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The transition from GCSE to A Level

In the difficult transition from GCSE to A-level, year 12 Archbishop Blanch School student Lily Kehoe offers insight into how she found the change from Key Stage Four to Key Stage Five and the ways in which she believes the new GCSEs will help her and future A-level pupils.

If there was a phrase I could pick to summarise my transition from GCSE to A-level it’d most definitely be ‘you’ve won the battle but not yet the war’. I am perfectly aware that to all GCSE students I seem like just another mopey A-level student who takes only three subjects as opposed to the nine you take and trust me I’ve been there. I’ve rolled my eyes at seemingly patronising sixth formers and thought “you’re doing three subjects you enjoy while I’m doing MATHS (a subject most definitely not a favourite of mine)”.

One thing September 2018 A-level students can rest assured about is that you’ve done the new GCSE across the board, an advantage that would’ve made me feel, as the youth say, ‘too blessed to be stressed’. But in all seriousness and as someone who was part of the awkward guinea pig ‘only two new GCSEs’ era (put simply that I did only new maths and English) I can somewhat confidently say that, as hard as they may be, the new GCSEs will bring an immense advantage to any A-level study.

Having picked English Literature, History and Religious Studies, the only A-level subject of mine which I sat a new GCSE in was English. I have an undeniable passion for the subject but combined with the skills I picked up in that particular GCSE, I was very quickly surprised at my own ability to transfer what I had learnt from Key Stage Four to Key Stage Five. I believe my progress this year in the subject was helped by my GCSE experience and although I can’t say for sure, even my early A-level essay grades do demonstrate a certain understanding of how to format an answer more suited to Key Stage Five.

In contrast with my transition into English A-level comes that of History and Religious Studies. This year has made me feel as though sitting the new GCSEs in these subjects would’ve been a huge benefit. The start of the year involved a lot of fumbling around for essay technique and mind boggling over the sheer vastness of content. I found myself thinking, rather frequently, “This is nothing like GCSE” and there were times when I felt completely ill prepared for the A-level because of my experience being only in the old GCSE. The fact that I would sit a new A-level with the foundation of old GCSE knowledge in these two subjects infuriated me. Luckily teachers were prepared for the fall out of this year’s batch of guinea pig students and the confidence I have in English has slowly but surely begun to seep into these other two studies. However I can’t help but feel like this year has been an unnecessarily shocking learning intervention that may have been helped if we would’ve sat the new GCSEs in all subjects.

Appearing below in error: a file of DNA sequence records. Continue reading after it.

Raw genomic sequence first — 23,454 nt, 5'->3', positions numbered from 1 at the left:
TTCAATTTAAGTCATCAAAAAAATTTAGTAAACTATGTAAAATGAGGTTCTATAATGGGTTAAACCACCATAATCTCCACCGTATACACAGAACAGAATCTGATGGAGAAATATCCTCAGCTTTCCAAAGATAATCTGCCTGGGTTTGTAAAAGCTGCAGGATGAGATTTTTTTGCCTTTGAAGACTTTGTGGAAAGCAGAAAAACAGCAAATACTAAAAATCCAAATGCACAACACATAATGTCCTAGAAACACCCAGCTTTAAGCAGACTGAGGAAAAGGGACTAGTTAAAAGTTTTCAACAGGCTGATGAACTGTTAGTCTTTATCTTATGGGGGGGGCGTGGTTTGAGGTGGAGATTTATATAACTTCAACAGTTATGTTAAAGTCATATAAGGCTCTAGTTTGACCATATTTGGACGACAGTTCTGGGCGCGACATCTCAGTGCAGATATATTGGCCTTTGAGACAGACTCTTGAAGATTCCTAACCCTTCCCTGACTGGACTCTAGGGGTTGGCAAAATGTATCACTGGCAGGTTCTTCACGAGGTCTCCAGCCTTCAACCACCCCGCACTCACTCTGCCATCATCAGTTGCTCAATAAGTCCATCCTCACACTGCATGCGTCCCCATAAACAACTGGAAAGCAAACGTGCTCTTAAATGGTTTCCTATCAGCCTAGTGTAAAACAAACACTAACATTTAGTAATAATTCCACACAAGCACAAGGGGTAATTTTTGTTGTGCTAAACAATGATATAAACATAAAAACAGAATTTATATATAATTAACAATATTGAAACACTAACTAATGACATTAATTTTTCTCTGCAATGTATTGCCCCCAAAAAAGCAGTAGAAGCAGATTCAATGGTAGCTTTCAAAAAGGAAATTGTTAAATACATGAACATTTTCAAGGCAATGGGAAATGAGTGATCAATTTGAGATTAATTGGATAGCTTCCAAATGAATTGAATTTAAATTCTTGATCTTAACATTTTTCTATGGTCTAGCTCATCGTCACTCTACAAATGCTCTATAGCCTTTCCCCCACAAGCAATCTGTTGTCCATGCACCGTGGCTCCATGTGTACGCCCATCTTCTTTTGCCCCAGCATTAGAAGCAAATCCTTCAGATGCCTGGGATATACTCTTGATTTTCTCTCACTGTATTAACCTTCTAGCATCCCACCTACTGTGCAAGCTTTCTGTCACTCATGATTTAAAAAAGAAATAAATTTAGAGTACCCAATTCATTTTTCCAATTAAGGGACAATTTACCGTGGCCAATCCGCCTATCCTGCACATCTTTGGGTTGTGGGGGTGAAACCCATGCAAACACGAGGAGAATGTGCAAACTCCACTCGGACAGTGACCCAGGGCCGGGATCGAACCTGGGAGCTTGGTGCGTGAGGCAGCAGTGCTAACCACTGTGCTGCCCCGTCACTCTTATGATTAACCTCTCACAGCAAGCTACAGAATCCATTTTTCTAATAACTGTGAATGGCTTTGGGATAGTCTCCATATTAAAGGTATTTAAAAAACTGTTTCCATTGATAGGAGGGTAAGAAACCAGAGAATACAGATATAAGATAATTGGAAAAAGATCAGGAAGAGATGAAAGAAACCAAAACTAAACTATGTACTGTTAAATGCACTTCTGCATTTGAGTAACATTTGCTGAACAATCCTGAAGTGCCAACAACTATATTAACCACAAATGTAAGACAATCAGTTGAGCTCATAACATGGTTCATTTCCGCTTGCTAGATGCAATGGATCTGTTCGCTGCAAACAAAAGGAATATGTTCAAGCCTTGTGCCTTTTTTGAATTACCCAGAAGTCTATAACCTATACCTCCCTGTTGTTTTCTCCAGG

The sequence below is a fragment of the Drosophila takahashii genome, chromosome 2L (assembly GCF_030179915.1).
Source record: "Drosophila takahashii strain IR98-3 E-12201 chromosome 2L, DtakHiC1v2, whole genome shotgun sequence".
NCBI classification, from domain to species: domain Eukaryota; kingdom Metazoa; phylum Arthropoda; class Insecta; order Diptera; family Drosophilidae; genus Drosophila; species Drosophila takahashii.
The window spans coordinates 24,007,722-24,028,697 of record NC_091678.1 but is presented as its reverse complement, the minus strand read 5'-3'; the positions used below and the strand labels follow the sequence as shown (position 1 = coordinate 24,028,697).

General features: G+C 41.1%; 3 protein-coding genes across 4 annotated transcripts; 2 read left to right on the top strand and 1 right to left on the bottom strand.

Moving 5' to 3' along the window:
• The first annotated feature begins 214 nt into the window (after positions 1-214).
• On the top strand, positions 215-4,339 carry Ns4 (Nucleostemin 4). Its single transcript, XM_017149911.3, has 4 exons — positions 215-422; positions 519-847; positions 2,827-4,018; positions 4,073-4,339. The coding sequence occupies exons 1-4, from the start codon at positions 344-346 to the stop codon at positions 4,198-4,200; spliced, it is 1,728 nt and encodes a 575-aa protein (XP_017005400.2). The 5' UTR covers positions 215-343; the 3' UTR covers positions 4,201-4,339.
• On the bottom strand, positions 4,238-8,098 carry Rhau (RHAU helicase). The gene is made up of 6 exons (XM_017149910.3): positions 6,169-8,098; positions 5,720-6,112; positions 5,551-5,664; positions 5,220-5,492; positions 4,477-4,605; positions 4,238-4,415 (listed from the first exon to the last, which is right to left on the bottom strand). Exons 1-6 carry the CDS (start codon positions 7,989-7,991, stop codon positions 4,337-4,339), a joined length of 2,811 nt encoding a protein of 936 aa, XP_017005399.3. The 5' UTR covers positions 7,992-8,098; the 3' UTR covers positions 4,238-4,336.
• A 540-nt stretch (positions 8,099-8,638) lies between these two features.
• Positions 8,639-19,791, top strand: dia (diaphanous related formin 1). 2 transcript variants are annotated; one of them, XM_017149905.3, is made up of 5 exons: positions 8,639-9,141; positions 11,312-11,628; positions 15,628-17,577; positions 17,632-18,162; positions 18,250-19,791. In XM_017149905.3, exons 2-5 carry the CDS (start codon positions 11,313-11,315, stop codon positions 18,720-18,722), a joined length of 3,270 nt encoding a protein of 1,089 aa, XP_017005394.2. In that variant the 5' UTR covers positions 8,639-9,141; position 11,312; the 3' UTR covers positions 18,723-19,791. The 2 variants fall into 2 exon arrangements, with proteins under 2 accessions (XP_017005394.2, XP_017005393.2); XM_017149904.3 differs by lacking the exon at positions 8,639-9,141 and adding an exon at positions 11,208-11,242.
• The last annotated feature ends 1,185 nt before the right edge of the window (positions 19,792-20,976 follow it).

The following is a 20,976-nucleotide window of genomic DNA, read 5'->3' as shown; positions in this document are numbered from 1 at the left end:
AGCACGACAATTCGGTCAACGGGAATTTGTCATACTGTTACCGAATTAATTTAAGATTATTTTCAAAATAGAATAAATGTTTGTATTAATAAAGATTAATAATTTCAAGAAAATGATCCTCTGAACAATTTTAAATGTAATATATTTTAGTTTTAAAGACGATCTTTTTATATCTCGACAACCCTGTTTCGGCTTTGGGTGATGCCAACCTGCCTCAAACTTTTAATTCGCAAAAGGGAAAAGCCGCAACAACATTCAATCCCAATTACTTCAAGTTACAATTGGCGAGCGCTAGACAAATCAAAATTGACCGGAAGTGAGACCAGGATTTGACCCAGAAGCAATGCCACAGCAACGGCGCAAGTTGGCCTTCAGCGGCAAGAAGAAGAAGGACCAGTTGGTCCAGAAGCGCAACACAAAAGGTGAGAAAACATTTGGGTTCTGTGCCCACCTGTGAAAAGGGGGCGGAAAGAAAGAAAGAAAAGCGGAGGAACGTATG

A-levels in any subject and in anyone’s school career will probably be among the more trying of experiences and let it not be misunderstood, though I do believe English GCSE helped me in my A-level Literature studies I will undoubtedly have the odd moment when I feel on the point of imploding. A-level studies are in depth and I have really enjoyed them so far. The subjects I have chosen live up to the rewarding gain of new knowledge every day. I surprise myself at my capability to learn content and though the new emphasis on evaluation seemed daunting at first it gives you the chance to form an opinion on what you have learnt, something Key Stage Four lacks in. Choosing to study A-levels and deciding which subjects is a big decision for teenagers across the country and exams only seem to be toughening up. I can speak from experience when I say that the new GCSE will be of great help to students starting their A-levels and that any work done towards them pre sixth form or college will give a foundation for the last two years of your school career and lessen the gap between Key Stage Four and Five. The new GCSEs, as difficult as they may seem, can only demonstrate your capabilities to adapt to a higher level of study.

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About Author: Alan Birkett